Skip to content

It feels like the term “cybercrime” has been around forever, and yet these days it’s as relevant as it’s ever been.

Phishing schemes, ransomware, fraudulent business requests, plain old identity theft – the amount of ways you and your business can find yourself in trouble due to cybercrime seems to increase by the day. And no matter how well-equipped your warehouse may be on the inside, you can be just as vulnerable to these attempts as any other business without the right preparations.


What makes warehouses so vulnerable to cyber attacks?


It comes as a surprise to many warehouse managers when they realize how vulnerable they are to cybercrime. Logically, since all of their goods are stored inside the warehouse itself, you’d think physical break-ins would be a larger concern, right?

The large amount of data that a warehouse works with and overall reliance on technology that every warehouse experiences these days can leave them open to cyberattacks if there’s any weaknesses in the chain. Think about the amount of sensitive information your warehouse deals in every day – payment information, supply routes, inventory levels, item costs, and so on. Without a thorough understanding of how to prevent cybercrime, any of these could become a prime target for cybercriminals, whether they want to disrupt your operations or gain access to your most sensitive data.

For most warehouses, the other big risk they face for cyber security involves the sheer number of systems and suppliers involved in the distribution process. Even if your warehouse itself is fairly secure and vigilant, think about every single supplier, manufacturer, logistics provider, or other third-party vendor your warehouse has to work with – are they taking the same precautions? The longer your supply chain, the more potential gaps there could be in your overall cyber security strategy.


What are the risks associated with cyberattacks in your warehouse?


Cybercrime, in all its various forms, tends to have two goals in mind: disrupting your business, and/or accessing your sensitive information in order to exploit it for financial gain. 

A few of the ways this can be accomplished include:

  • Accessing customer information through a security breach, leading to loss of repeat business and customer loyalty
  • Deletion or theft of needed data for daily operations
  • Downtime from attacks compromising system operations
  • Legal fees from regulations related to data protection
  • Loss of operating revenue due to system repair/restoration
  • Loss of trust due to data loss

Any of these can lead to massive financial losses, as well as severe damage to your reputation and standing if left unchecked.


How can you prevent cybercrime in a warehouse? 


Preventing cybercrime in your warehouse or fulfillment center goes above and beyond the typical physical warehouse security measures you may already have in place. While it may sound a little intimidating at first, a lot of these methods can easily interact with your existing systems and can help save you a lot of time and money in the long run.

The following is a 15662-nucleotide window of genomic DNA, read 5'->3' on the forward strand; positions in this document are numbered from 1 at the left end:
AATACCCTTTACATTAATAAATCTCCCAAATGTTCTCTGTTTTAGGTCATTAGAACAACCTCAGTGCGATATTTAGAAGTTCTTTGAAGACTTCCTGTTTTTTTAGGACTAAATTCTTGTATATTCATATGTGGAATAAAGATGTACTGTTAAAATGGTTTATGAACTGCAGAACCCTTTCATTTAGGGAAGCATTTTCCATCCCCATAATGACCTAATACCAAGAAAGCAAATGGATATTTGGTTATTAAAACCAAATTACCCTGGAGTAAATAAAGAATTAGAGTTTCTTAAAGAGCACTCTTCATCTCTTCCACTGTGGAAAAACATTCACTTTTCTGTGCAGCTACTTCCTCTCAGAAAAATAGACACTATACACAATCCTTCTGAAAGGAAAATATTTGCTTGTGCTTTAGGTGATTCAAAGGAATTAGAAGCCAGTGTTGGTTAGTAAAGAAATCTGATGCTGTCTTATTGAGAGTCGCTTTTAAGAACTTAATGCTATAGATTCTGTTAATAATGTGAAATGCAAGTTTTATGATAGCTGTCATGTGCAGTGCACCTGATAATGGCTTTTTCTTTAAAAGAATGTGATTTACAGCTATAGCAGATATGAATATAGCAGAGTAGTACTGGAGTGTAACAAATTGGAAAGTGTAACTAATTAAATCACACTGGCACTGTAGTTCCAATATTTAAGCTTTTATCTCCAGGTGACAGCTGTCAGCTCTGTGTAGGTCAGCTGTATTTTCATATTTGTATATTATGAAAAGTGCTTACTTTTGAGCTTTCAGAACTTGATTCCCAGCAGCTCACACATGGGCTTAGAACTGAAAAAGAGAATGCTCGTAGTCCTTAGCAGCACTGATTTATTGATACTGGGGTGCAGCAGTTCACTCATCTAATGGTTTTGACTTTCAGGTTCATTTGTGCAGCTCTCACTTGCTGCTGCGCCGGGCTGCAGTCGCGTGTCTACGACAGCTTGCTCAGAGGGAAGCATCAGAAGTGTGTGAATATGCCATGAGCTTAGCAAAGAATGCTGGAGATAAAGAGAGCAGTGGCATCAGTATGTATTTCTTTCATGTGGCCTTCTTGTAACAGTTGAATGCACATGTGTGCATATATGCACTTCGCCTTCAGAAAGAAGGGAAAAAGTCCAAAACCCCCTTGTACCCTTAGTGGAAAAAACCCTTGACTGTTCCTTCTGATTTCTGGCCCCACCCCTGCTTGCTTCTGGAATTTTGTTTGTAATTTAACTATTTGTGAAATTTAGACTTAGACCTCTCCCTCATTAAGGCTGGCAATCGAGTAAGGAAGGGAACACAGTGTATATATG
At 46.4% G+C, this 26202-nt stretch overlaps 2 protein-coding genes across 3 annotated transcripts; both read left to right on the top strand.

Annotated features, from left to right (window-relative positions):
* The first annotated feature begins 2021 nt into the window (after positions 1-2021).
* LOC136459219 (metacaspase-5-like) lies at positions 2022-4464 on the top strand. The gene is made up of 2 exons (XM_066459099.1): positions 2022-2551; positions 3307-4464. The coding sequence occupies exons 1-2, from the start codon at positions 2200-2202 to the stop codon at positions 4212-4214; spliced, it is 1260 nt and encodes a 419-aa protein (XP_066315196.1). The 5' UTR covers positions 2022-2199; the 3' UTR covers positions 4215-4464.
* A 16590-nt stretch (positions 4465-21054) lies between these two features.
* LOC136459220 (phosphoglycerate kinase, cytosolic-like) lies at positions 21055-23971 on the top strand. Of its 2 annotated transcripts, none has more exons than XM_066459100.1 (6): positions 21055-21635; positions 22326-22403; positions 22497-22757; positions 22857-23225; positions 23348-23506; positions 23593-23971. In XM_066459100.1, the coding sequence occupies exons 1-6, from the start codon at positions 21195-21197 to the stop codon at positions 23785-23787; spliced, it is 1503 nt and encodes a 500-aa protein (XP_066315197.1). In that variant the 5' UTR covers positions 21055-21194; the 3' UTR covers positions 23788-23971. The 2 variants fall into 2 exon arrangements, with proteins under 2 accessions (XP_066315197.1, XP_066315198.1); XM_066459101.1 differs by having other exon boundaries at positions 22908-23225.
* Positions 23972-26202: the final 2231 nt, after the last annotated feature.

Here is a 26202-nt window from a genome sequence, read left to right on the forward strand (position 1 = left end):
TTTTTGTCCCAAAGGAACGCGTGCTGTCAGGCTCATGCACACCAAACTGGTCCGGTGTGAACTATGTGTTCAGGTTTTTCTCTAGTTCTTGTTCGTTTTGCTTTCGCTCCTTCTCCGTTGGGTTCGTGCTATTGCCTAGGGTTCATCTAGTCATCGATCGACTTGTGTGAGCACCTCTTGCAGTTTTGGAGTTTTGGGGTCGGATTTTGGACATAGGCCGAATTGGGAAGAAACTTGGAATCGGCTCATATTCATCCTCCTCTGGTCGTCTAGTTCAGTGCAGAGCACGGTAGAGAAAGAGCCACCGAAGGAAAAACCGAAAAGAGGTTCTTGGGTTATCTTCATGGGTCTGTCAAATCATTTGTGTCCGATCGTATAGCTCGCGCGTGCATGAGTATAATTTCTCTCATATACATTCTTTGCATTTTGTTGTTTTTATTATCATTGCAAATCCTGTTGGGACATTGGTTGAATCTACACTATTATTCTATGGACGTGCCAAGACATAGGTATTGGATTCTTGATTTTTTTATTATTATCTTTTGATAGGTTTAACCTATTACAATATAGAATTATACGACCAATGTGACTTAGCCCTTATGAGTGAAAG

• Proper antivirus software: It might sound a little bit like “computers 101”, but a well-rounded antivirus program can do a lot to head off any potential issues right at the pass. Whatever sort of technology your warehouse uses (laptops, desktops, tablets, etc), make sure each of them has a regularly-updated and properly-configured antivirus solution to prevent a lot of malware or hacking issues before they can start.
  • Multi-factor authentication (MFA): MFA is a type of login process for devices such as laptops or tablets that requires a second step in the login process, in order to provide a secondary form of identity verification. (Think about the last time you signed into something on your phone or computer, and it had to email you a code to verify it was you – that’s MFA at work.) While a few workers might grumble about the extra steps needed to sign in every day, the added layer of security will go a long way towards preventing cyberattacks.
  • Encrypted communications: Particularly if your warehouse is very reliant on WiFi access (and what workplace isn’t, these days?), adding additional encryption across all communication channels (email, text, even phone calls when needed) can make it that much harder to intercept any sensitive communications. 
  • Physical device security: For all this talk about cyber security and online data attacks, sometimes the fastest way to secure your warehouse’s data is to keep an eye on your physical devices. Whatever devices your warehouse uses, from RFID scanners to check the products on your boltless shelving to more sophisticated laptops and tablets, keeping these items secure when not in use is crucial. Make sure every employee signs their devices in and out every day, ensure each of them have MFA enabled, and set a policy to have them returned to a security cage at the end of every shift (instead of being left in a locker or an office, where they could be more easily accessed.)

With these tips in mind, you should be able to mitigate the majority of cyber security risks your warehouse could encounter.


Comments are closed.

Back to top